Immvac, Inc. sprouted from the fertile academic soil of the University of Missouri-Columbia, in a process often called “tech transfer,” the commercialization of technologies originating within the university.
The company was founded in 1984 by two MU professors, Ronald Sprouse and Harold Garner, and Sprouse’s wife, Dorothy Sprouse.
In the late 1970s and early 1980s, while at MU, Ronald Sprouse and Garner had developed biological agents that led to an array of vaccines and serums for treating production and companion animals. Today, Immvac’s products assist in the protection and treatment of virtually all gram-negative bacteria, many of which are harmful and even deadly to both humans and animals. Common examples of gram-negative bacteria include E. coli and salmonella.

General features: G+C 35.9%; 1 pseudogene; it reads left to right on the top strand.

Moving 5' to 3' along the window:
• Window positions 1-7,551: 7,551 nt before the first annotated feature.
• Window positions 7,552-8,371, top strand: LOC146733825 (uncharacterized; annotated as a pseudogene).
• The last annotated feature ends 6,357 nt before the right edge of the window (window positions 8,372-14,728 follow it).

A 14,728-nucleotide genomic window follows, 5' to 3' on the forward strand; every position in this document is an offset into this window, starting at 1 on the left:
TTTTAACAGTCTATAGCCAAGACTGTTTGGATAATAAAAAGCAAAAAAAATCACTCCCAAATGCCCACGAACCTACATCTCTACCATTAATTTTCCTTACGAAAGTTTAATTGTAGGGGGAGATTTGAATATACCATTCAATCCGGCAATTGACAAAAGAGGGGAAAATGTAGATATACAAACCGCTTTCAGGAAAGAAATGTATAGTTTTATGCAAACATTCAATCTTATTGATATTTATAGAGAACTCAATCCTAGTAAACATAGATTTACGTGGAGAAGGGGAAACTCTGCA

Immvac President Kevin Sprouse said his parents developed the company at a time when MU had little experience with tech transfer contracts. Working with veterinary pharmaceutical technology puts Immvac in direct competition with some of the world’s biggest corporations, including pharmaceutical giant Pfizer.more » « less